Why Christians Can't Take Climate Change Seriously -- Even When They Say They Do

In the worldview of the religious, there is a theological escape-hatch that will engage so as to avoid the most catastrophic of predicaments.
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A couple weeks ago, on Real Time with Bill Maher, Anthony Leiserowitz, Research Scientist and Director of the Yale Project on Climate Change Communication, made an appearance.

For Leiserowitz, when it comes to what Christians think (or don't) about the changing climate, it's not all doom and gloom. A shift has occurred. The religious no longer tenaciously deny the threat of anthropogenic (human-caused ) climate-change.

As it turns out, half of American evangelicals now take it seriously. A simple search on Google confirms an alignment evangelicals have with the rest of us.

Never missing a chance to point out a laughable incongruity, Maher quips, sagaciously and comicality, that this change of heart is a bit of a surprise. Why should devotees worry about the intense calamities now regularly walloping us? After all, they expect to soon have a "meet and greet with Jesus," better known as the Rapture. (Interject audience laughter here.)

Maher's quip, however, isn't just for sh*ts and giggles. While the scale has tipped towards Christians no longer denying climate-change, Leiserowitz adds that there remains a small group of believers actually looking forward to destructive climatic events as a prelude to an Armageddon-like, divine judgment. "The End Times."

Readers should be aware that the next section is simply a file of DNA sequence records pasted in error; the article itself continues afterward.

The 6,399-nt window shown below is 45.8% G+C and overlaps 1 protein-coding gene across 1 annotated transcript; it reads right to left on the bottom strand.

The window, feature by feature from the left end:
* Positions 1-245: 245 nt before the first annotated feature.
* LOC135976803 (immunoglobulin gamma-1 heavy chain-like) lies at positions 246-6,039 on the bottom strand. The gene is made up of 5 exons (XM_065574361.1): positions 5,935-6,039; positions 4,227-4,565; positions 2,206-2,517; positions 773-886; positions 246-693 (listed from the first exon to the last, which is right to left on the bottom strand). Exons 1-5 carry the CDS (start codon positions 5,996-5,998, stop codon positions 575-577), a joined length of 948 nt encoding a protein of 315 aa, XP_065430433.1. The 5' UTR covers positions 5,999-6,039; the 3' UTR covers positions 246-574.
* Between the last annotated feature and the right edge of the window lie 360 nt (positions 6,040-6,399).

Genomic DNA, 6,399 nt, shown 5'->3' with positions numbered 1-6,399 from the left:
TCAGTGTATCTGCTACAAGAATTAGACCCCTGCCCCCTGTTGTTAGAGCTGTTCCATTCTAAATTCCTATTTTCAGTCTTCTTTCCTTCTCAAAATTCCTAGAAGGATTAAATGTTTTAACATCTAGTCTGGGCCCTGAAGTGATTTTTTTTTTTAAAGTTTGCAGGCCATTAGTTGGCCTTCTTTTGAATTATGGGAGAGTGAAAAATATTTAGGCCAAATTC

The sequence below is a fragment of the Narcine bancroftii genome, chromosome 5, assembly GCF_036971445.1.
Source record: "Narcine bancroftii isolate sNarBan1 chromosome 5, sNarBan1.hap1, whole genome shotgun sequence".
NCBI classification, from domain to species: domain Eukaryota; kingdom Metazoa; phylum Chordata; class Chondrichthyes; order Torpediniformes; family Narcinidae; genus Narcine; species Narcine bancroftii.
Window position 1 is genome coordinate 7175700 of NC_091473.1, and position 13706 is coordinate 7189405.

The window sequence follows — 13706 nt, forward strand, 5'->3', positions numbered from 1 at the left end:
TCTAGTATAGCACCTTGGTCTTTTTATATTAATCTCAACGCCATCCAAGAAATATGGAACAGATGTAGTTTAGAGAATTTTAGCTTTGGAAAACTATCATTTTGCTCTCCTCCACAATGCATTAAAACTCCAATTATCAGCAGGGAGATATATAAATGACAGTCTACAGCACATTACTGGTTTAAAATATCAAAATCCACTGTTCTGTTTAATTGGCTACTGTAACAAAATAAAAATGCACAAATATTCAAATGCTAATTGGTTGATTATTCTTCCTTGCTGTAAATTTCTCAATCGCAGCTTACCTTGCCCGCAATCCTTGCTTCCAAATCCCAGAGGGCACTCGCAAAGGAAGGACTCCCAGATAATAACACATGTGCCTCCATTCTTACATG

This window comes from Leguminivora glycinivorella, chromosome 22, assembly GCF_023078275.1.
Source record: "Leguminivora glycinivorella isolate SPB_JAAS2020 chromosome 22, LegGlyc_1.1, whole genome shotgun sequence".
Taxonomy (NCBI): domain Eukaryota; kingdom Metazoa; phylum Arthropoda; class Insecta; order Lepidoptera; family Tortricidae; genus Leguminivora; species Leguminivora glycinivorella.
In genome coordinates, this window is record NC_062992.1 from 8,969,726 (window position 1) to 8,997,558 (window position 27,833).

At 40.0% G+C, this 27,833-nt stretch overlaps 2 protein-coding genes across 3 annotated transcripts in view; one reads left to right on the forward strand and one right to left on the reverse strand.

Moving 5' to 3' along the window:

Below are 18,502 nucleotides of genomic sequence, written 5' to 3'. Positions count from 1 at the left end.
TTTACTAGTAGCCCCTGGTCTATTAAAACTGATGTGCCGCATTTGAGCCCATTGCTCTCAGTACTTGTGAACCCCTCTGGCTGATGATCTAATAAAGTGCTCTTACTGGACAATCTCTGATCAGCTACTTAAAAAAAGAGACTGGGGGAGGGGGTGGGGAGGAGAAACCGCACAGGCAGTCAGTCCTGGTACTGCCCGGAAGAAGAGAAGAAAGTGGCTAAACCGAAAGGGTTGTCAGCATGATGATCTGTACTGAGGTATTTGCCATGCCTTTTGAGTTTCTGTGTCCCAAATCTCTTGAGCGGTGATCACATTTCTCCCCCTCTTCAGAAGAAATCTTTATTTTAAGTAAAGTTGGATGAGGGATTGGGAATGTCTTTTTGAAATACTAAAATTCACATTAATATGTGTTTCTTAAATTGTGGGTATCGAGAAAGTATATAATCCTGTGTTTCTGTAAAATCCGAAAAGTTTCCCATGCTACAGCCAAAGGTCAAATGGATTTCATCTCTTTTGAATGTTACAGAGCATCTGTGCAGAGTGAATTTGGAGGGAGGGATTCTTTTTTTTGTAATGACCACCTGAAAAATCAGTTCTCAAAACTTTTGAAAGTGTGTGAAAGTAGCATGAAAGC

Now follows the big question to be answered: Is there really a big difference between believers who welcome the horrific effects of climate-change and those who want to try to curb them?

Perhaps emotionally, but not theologically.

That is, although Christians and other assorted believers now say they take climate-change seriously, and want to do something about it, they really can't take it that seriously deep down inside. At least with the solemnity and finality as the rest of us.

This is because, in the world-view of the religious, there is a theological escape-hatch that will engage so as to avoid the most catastrophic of predicaments.

The escape-hatch, as a sort of cognitive levering, is triggered by the weightiest of biblical doctrines: the Doctrine of Original Sin (the Fall); Soteriology; Eschatology; and God's sovereignty.

A quick run through the doctrines show how they work to elude the consequences of climate-change:

First is the Doctrine of Original Sin. You know, God created Adam and Eve, and Eve ate the fruit offered by the Serpent, better known as the Great Deceiver: Satan. The Fall led to the earth being an, initial, unstable environment. As a result, these climatic turbulences, have been, and continue to be, the theological consequences of a fallen and imperfect world.

Result: To somehow think we can correct climatic instabilities is a denial of God's judgment against human disobedience.

Soteriology -- the doctrine of salvation -- naturally follows from believing in original sin. There is only one answer to Adam and Eve's disobedience. It's repentance from our sin and the acceptance of Christ's death on the cross. Common North American parlance puts it as being "born again."